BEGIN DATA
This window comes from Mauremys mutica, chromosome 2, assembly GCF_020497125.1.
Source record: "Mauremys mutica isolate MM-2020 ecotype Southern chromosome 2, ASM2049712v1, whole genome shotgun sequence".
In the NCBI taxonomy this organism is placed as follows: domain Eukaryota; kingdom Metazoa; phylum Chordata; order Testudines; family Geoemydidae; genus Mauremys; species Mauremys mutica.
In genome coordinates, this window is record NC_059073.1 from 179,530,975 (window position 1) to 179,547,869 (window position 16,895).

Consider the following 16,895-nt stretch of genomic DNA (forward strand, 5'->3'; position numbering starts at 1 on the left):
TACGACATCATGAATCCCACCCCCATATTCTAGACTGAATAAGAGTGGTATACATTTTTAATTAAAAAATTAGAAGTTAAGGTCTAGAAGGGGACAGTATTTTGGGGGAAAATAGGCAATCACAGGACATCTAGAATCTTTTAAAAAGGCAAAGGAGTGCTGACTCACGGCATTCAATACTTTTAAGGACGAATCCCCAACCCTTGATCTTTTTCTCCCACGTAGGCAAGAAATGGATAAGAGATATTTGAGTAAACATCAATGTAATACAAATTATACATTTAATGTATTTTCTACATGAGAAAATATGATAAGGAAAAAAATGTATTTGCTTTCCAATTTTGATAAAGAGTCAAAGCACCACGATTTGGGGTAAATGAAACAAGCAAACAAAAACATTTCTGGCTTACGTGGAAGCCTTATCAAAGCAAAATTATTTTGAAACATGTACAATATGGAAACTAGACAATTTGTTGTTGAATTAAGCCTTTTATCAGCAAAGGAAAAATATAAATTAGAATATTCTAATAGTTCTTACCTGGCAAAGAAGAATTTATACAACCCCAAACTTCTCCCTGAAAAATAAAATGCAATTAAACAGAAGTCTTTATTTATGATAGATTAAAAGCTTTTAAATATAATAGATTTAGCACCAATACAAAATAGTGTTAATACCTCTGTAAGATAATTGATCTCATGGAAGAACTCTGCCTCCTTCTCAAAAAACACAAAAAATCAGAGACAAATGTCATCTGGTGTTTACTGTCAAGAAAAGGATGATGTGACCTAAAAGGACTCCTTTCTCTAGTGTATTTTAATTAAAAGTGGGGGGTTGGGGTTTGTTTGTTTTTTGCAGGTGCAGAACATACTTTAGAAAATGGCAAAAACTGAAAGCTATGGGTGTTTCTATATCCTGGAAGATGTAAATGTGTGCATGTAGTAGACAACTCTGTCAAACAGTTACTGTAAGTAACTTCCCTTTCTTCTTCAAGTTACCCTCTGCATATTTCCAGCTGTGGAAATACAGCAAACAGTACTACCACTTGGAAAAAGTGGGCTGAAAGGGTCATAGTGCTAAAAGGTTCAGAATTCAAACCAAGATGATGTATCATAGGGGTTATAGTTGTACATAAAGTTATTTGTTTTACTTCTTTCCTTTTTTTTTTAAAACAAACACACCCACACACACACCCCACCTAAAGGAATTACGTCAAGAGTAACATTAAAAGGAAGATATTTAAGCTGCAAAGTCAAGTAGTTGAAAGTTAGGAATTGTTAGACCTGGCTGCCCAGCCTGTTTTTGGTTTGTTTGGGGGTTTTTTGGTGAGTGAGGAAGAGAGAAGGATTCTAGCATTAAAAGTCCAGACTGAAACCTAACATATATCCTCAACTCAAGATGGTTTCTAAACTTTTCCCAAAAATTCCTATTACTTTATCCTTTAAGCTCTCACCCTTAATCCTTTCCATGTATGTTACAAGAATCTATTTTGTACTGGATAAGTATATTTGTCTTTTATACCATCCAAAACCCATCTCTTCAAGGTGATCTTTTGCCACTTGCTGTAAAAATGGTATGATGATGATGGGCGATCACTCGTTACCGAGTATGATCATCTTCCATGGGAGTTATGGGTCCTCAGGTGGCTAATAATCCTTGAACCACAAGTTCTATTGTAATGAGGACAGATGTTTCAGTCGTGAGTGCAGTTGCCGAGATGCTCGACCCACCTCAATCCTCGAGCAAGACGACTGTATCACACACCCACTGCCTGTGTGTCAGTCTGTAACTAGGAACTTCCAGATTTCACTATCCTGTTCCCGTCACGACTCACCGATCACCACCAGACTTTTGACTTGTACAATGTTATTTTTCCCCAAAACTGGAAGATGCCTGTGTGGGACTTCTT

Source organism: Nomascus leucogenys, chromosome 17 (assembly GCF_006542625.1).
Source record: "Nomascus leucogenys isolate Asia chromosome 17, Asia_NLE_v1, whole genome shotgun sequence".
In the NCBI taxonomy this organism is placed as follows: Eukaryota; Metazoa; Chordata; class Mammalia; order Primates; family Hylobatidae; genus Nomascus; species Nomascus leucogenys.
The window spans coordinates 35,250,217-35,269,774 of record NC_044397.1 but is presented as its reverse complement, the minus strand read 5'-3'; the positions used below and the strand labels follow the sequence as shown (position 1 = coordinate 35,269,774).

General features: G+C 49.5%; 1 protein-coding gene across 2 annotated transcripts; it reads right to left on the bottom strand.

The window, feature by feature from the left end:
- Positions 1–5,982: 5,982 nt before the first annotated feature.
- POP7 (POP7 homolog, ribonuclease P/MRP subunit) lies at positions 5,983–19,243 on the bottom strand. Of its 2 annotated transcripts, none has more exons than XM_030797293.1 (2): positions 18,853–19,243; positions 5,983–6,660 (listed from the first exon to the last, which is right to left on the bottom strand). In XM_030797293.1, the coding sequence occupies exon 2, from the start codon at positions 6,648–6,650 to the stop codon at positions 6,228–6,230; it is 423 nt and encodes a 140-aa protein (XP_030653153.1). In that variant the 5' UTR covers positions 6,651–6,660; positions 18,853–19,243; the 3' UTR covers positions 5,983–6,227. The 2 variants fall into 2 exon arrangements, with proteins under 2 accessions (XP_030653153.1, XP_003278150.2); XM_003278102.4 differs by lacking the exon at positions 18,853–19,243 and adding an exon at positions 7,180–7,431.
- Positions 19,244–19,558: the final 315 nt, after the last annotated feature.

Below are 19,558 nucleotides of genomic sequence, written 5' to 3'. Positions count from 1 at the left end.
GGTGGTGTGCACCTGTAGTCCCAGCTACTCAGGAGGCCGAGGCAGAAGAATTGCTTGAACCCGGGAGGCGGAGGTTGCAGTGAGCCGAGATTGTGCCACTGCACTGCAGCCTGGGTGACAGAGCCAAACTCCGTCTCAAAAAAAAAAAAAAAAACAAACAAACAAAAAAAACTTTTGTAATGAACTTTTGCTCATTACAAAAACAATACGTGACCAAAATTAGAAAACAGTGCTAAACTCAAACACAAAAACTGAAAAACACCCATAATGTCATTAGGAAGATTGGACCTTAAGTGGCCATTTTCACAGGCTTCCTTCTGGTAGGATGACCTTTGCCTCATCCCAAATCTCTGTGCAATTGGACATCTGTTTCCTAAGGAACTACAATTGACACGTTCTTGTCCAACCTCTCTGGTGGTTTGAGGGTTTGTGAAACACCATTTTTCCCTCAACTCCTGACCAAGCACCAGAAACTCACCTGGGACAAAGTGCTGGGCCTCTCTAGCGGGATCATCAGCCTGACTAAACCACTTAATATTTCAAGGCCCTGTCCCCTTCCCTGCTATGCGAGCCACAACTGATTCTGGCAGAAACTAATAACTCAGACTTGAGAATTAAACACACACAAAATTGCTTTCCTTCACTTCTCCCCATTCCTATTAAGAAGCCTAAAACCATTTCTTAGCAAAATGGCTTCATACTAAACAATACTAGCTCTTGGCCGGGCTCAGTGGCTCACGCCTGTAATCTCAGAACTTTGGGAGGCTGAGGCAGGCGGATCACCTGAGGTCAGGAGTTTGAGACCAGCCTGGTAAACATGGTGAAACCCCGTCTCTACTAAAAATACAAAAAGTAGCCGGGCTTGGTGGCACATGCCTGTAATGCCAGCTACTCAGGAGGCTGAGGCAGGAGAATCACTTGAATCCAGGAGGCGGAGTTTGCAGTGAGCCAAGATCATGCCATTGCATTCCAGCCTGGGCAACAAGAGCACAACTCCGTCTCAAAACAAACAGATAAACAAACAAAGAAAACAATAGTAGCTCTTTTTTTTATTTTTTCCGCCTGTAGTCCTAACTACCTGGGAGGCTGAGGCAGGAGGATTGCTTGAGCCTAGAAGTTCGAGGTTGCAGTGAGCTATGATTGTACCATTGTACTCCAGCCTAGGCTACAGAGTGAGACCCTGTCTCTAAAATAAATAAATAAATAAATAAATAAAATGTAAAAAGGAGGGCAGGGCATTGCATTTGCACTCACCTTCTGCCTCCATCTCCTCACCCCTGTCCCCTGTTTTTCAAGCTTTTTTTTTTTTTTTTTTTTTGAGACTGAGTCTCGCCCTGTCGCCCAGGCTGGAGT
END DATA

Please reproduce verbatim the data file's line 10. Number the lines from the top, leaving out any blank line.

The window spans coordinates 35,250,217-35,269,774 of record NC_044397.1 but is presented as its reverse complement, the minus strand read 5'-3'; the positions used below and the strand labels follow the sequence as shown (position 1 = coordinate 35,269,774).